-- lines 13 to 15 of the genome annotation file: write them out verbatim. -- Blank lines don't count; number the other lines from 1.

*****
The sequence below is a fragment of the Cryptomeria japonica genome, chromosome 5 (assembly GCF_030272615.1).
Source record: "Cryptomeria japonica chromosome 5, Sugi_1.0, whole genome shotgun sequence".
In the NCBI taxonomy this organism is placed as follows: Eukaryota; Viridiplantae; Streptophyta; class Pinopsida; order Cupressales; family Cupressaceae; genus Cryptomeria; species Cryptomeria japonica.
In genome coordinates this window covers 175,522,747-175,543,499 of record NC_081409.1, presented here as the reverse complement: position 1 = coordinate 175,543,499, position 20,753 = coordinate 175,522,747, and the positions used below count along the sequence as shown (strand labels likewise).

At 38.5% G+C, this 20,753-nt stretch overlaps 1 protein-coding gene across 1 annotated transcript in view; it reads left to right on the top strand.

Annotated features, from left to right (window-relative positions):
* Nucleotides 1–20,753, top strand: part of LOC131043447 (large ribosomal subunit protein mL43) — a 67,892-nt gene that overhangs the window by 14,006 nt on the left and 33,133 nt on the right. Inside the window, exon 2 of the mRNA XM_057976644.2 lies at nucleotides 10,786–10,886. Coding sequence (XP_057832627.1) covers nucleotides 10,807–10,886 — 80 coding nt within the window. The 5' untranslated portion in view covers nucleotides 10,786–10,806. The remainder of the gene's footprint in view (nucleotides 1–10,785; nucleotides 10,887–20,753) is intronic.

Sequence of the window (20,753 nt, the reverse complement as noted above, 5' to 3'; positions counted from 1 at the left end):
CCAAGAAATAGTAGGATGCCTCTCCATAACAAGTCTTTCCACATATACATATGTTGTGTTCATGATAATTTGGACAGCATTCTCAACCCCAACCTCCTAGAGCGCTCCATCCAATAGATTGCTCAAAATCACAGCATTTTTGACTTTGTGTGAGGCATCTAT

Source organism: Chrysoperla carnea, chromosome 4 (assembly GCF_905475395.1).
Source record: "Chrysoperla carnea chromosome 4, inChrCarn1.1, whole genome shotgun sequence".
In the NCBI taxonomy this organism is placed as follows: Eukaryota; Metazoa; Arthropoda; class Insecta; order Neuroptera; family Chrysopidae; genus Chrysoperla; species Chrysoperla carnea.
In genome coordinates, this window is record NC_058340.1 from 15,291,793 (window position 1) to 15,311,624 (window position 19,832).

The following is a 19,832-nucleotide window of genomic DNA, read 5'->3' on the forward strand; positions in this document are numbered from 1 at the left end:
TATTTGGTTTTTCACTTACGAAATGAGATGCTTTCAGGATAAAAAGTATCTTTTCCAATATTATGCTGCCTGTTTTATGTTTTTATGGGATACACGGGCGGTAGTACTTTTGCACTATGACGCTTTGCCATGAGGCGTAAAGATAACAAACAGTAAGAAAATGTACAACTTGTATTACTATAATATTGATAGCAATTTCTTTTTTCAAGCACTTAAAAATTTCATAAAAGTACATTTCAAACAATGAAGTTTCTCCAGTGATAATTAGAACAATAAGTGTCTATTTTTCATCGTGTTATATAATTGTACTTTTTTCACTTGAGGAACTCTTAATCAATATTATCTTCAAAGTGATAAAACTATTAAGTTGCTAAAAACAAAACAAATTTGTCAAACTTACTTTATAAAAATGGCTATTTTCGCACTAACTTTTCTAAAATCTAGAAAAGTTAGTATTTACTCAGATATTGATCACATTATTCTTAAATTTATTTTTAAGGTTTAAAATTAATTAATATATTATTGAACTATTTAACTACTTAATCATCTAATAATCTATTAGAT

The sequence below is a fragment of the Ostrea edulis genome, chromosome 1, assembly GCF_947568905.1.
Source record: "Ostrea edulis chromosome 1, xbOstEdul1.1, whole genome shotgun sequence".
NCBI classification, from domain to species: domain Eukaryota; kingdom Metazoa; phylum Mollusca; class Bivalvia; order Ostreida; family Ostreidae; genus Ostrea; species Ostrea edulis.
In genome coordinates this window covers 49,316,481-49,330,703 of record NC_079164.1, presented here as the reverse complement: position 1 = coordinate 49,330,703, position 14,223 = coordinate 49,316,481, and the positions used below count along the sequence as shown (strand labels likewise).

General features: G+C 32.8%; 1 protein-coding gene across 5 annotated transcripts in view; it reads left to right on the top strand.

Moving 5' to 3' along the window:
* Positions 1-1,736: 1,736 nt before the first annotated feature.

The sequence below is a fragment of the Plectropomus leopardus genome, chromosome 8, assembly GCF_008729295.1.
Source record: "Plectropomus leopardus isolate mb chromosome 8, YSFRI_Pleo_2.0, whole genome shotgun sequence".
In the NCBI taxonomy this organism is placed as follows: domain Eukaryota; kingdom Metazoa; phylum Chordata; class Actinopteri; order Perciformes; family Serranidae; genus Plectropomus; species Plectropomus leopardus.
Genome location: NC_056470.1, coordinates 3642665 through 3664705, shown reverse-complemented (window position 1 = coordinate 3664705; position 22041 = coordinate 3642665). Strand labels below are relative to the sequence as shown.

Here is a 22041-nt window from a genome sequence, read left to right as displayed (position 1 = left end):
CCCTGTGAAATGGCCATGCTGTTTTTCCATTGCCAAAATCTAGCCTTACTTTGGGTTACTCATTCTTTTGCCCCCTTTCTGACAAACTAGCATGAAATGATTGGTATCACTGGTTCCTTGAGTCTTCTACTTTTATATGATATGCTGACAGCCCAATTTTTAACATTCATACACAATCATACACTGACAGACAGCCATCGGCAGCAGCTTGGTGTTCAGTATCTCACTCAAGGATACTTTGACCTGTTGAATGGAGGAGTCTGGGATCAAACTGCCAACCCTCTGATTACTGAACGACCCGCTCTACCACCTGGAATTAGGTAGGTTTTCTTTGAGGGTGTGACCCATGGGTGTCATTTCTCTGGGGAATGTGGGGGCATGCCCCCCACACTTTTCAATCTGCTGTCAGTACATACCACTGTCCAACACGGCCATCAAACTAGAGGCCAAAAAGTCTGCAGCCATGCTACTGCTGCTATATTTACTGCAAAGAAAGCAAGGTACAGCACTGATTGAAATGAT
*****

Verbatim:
In genome coordinates, this window is record NC_058340.1 from 15,291,793 (window position 1) to 15,311,624 (window position 19,832).

The following is a 19,832-nucleotide window of genomic DNA, read 5'->3' on the forward strand; positions in this document are numbered from 1 at the left end:
TATTTGGTTTTTCACTTACGAAATGAGATGCTTTCAGGATAAAAAGTATCTTTTCCAATATTATGCTGCCTGTTTTATGTTTTTATGGGATACACGGGCGGTAGTACTTTTGCACTATGACGCTTTGCCATGAGGCGTAAAGATAACAAACAGTAAGAAAATGTACAACTTGTATTACTATAATATTGATAGCAATTTCTTTTTTCAAGCACTTAAAAATTTCATAAAAGTACATTTCAAACAATGAAGTTTCTCCAGTGATAATTAGAACAATAAGTGTCTATTTTTCATCGTGTTATATAATTGTACTTTTTTCACTTGAGGAACTCTTAATCAATATTATCTTCAAAGTGATAAAACTATTAAGTTGCTAAAAACAAAACAAATTTGTCAAACTTACTTTATAAAAATGGCTATTTTCGCACTAACTTTTCTAAAATCTAGAAAAGTTAGTATTTACTCAGATATTGATCACATTATTCTTAAATTTATTTTTAAGGTTTAAAATTAATTAATATATTATTGAACTATTTAACTACTTAATCATCTAATAATCTATTAGAT